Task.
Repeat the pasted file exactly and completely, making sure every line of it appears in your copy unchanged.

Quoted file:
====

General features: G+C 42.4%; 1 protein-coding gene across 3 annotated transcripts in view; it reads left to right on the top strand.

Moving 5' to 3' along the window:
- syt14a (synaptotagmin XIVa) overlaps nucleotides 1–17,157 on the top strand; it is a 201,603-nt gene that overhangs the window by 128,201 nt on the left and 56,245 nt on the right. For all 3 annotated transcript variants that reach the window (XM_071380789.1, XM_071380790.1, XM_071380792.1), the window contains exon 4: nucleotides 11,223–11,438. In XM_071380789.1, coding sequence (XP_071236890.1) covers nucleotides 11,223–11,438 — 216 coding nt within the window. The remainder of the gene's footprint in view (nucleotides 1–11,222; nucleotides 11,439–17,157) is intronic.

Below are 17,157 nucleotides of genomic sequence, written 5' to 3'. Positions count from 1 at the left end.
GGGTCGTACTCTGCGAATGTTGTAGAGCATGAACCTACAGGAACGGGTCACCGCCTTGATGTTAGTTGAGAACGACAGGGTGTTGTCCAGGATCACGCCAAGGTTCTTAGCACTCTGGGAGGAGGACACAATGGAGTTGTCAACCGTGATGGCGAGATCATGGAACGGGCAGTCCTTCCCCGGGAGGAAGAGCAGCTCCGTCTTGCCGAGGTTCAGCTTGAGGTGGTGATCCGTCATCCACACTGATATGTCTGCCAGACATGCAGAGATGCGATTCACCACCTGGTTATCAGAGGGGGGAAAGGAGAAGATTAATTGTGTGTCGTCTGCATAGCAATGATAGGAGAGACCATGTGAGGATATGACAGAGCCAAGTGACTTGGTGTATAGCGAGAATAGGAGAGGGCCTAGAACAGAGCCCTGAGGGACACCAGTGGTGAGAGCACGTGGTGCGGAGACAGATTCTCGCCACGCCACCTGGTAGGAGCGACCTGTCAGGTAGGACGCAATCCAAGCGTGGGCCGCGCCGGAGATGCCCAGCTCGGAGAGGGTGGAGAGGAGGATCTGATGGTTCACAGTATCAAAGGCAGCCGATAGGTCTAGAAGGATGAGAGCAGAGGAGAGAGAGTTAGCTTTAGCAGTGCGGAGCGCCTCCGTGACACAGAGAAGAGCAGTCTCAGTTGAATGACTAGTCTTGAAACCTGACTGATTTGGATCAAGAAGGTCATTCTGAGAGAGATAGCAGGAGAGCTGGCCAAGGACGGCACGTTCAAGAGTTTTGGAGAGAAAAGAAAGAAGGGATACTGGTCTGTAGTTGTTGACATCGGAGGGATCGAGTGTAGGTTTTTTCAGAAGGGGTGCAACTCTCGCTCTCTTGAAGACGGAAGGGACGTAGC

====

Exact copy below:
General features: G+C 42.4%; 1 protein-coding gene across 3 annotated transcripts in view; it reads left to right on the top strand.

Moving 5' to 3' along the window:
- syt14a (synaptotagmin XIVa) overlaps nucleotides 1–17,157 on the top strand; it is a 201,603-nt gene that overhangs the window by 128,201 nt on the left and 56,245 nt on the right. For all 3 annotated transcript variants that reach the window (XM_071380789.1, XM_071380790.1, XM_071380792.1), the window contains exon 4: nucleotides 11,223–11,438. In XM_071380789.1, coding sequence (XP_071236890.1) covers nucleotides 11,223–11,438 — 216 coding nt within the window. The remainder of the gene's footprint in view (nucleotides 1–11,222; nucleotides 11,439–17,157) is intronic.

Below are 17,157 nucleotides of genomic sequence, written 5' to 3'. Positions count from 1 at the left end.
GGGTCGTACTCTGCGAATGTTGTAGAGCATGAACCTACAGGAACGGGTCACCGCCTTGATGTTAGTTGAGAACGACAGGGTGTTGTCCAGGATCACGCCAAGGTTCTTAGCACTCTGGGAGGAGGACACAATGGAGTTGTCAACCGTGATGGCGAGATCATGGAACGGGCAGTCCTTCCCCGGGAGGAAGAGCAGCTCCGTCTTGCCGAGGTTCAGCTTGAGGTGGTGATCCGTCATCCACACTGATATGTCTGCCAGACATGCAGAGATGCGATTCACCACCTGGTTATCAGAGGGGGGAAAGGAGAAGATTAATTGTGTGTCGTCTGCATAGCAATGATAGGAGAGACCATGTGAGGATATGACAGAGCCAAGTGACTTGGTGTATAGCGAGAATAGGAGAGGGCCTAGAACAGAGCCCTGAGGGACACCAGTGGTGAGAGCACGTGGTGCGGAGACAGATTCTCGCCACGCCACCTGGTAGGAGCGACCTGTCAGGTAGGACGCAATCCAAGCGTGGGCCGCGCCGGAGATGCCCAGCTCGGAGAGGGTGGAGAGGAGGATCTGATGGTTCACAGTATCAAAGGCAGCCGATAGGTCTAGAAGGATGAGAGCAGAGGAGAGAGAGTTAGCTTTAGCAGTGCGGAGCGCCTCCGTGACACAGAGAAGAGCAGTCTCAGTTGAATGACTAGTCTTGAAACCTGACTGATTTGGATCAAGAAGGTCATTCTGAGAGAGATAGCAGGAGAGCTGGCCAAGGACGGCACGTTCAAGAGTTTTGGAGAGAAAAGAAAGAAGGGATACTGGTCTGTAGTTGTTGACATCGGAGGGATCGAGTGTAGGTTTTTTCAGAAGGGGTGCAACTCTCGCTCTCTTGAAGACGGAAGGGACGTAGC